According to Heppleman, consumers now tend to be more interested in the function and the services we can get out of a product. We don't have to own the physical object. Product delivery is tipping towards what Heppelmann calls, "Product as a Service ".
More and more of the revenues of products in markets from color printers and cellphones to cars and trucks comes from the aftermarket. This trend will make concepts like Service Lifecycle Management (SLM), M2M and The Internet of Things increasingly important. For example, companies like GKN Aero or Pratt & Whitney will rather sell power by the hour than jet engines. And Caterpillar is moving towards a model where it sells capacity to move rock and gravel, rather than selling wheel loaders and excavators.
In this service economy, M2M and The Internet of Things play major roles. With M2M technologies, manufacturers can ensure that the communication needed to optimize and secure the quality of their services works. For example, sensors can warn that it is time to replace worn out parts.
The thin line between products and services is about to disappear
An increasing number of company executives, software developers, and analysts agree with Heppelmann on where product development is headed. Lou Celi of Oxford Economics is one such analyst, and Gartner's Marc Halpern is another.
During PTC's annual global user meeting in Anaheim last summer, the three were unusually unanimous. What we are seeing is a paradigm shift where product development is shifting towards systems enginering and integration of mechanics, electronics and software solutions. The boundaries between ERP and PLM systems is going away, and the product definition is undergoing a major transformation at the same time.
- The thin line between products and services is blurring, said Jim Heppelmann in an interview with ENGINEERING.com's PLM TV News team. (Watch this space for the TV-report coming soon)/.
He also pointed out that the drivers of this transformation comes from consumers. We are demanding smarter products and we are really most interested in what you can do with them. Services are increasingly becoming the point.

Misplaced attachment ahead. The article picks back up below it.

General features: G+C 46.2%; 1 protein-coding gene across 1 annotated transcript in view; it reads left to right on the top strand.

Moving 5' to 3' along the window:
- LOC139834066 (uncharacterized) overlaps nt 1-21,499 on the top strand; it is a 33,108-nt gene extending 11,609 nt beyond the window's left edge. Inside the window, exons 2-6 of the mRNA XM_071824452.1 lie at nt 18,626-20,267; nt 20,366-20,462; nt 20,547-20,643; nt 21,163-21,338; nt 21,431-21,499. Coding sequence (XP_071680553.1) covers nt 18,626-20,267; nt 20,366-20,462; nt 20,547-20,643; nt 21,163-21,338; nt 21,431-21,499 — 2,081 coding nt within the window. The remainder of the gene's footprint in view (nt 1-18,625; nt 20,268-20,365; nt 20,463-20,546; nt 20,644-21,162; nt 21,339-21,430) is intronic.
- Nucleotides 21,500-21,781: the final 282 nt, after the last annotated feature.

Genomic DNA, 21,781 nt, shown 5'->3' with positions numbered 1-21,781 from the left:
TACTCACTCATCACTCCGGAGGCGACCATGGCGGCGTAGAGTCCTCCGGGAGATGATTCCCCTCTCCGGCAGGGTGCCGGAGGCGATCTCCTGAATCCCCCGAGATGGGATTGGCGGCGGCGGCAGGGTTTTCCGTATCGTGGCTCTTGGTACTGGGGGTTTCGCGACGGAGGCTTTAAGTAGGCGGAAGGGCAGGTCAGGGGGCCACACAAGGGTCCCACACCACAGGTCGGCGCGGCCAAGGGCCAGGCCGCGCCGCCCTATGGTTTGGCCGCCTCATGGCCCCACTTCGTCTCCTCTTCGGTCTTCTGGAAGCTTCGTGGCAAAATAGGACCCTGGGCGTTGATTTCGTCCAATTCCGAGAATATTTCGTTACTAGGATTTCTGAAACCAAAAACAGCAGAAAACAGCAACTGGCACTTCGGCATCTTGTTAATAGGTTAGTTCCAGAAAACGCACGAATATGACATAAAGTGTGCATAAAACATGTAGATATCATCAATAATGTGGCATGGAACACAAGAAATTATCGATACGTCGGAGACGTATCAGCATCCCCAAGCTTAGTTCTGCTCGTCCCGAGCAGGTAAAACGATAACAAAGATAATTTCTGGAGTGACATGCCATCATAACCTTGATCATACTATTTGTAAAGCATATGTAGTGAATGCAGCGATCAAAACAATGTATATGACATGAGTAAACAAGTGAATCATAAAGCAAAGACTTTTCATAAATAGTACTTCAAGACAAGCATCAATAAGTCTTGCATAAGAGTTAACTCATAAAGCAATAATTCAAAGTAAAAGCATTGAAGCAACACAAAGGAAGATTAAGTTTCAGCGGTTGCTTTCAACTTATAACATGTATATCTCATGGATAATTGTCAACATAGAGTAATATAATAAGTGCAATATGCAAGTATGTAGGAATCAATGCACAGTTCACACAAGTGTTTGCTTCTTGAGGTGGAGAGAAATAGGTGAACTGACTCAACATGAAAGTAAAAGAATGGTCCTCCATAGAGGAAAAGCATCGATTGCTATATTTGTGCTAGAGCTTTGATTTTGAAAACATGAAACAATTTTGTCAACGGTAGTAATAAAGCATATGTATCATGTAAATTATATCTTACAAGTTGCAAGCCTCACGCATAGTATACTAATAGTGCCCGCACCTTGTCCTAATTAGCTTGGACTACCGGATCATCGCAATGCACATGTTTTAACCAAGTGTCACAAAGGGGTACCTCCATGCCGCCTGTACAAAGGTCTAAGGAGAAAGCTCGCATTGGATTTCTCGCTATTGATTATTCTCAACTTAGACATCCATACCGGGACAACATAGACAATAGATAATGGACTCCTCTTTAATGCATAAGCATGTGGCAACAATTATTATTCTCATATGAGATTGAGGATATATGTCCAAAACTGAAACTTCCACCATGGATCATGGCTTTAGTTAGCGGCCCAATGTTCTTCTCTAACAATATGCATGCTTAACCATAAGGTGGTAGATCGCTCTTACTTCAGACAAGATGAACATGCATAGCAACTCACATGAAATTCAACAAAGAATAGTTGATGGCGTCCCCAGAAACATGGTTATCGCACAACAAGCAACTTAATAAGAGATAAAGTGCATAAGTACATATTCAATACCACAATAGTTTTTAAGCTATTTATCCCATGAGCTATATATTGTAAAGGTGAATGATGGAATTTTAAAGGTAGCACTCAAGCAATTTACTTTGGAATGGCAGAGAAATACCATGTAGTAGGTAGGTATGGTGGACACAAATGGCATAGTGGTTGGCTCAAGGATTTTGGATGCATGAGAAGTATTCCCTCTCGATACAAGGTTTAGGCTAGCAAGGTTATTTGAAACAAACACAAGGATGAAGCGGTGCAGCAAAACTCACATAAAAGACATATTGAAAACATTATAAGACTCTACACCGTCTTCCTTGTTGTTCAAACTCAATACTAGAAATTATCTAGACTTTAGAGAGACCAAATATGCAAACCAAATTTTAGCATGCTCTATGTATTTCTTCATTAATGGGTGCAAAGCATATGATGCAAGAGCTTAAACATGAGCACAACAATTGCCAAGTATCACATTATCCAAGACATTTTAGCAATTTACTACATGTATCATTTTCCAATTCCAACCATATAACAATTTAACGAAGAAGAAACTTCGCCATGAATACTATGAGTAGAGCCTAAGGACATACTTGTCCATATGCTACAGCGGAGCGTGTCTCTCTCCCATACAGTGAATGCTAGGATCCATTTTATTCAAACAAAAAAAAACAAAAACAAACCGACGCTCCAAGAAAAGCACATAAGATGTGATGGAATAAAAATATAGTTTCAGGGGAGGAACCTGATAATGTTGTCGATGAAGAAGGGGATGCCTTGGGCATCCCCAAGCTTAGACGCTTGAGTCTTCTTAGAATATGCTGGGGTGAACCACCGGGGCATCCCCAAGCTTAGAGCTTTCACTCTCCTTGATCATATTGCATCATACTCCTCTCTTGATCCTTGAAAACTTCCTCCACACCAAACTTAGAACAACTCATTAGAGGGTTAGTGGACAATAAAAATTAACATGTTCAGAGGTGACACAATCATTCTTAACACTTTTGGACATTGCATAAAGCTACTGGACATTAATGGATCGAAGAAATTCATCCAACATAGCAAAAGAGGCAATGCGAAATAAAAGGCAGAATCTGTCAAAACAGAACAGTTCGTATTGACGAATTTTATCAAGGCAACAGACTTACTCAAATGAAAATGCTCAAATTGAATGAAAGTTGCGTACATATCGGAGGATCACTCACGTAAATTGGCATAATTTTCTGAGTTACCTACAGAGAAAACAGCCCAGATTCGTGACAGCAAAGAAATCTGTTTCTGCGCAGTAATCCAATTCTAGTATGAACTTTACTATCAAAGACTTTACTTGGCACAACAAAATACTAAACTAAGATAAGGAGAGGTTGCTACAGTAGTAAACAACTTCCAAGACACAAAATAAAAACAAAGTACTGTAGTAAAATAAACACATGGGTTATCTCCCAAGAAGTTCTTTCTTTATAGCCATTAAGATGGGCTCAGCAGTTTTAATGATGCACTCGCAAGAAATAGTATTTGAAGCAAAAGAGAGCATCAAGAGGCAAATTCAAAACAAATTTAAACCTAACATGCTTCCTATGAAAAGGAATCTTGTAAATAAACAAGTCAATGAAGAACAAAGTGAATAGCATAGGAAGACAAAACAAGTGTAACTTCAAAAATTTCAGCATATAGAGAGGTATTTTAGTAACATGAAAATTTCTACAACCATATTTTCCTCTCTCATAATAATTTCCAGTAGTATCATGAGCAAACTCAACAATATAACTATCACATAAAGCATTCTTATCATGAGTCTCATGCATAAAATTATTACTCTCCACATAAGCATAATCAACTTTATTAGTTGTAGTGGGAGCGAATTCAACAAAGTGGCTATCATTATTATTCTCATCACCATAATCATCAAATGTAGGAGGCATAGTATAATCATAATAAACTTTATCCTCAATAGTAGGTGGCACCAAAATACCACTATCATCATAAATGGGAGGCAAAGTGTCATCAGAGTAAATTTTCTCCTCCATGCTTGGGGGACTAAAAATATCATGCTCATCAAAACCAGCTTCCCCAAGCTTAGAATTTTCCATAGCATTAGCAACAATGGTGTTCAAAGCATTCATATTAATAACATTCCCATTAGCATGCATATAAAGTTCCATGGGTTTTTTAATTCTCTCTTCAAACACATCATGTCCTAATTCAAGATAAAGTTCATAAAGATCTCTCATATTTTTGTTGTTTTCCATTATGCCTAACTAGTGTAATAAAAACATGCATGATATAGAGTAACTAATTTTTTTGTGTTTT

Altogether these trends lead to products that have "digital umbilical cords" back to the manufacturer who in turn can monitor, manage, upgrade, and interact with them. It's not hard to see the links between this development and PTC's "servitization concept" - the purchase of the SLM solution Servigistics and now ThingWorx is a response to what Heppelmann calls "a complete change in the way we think about products with services and even products and services."
M2M and Internet of Things
M2M has an huge potential for growth. It's not surprising that the big industry players are now forging comprehensive plans for investments that will give product developers a battery of new solutions to design for the Internet of Things. And a good return on investment, of course.
"All aspects of our strategy to date have centered on helping manufacturing companies transform how they create and service smart, connected products," said Jim Heppelmann. "For manufacturers today, it is clear to us that improved service strategies and service delivery is the near-term ‘killer app' for the Internet of Things and this opportunity has guided our strategy for some time. With this acquisition, PTC now possesses an innovation platform that will allow us to accelerate how we help our customers capitalize on the market opportunity that the IoT presents."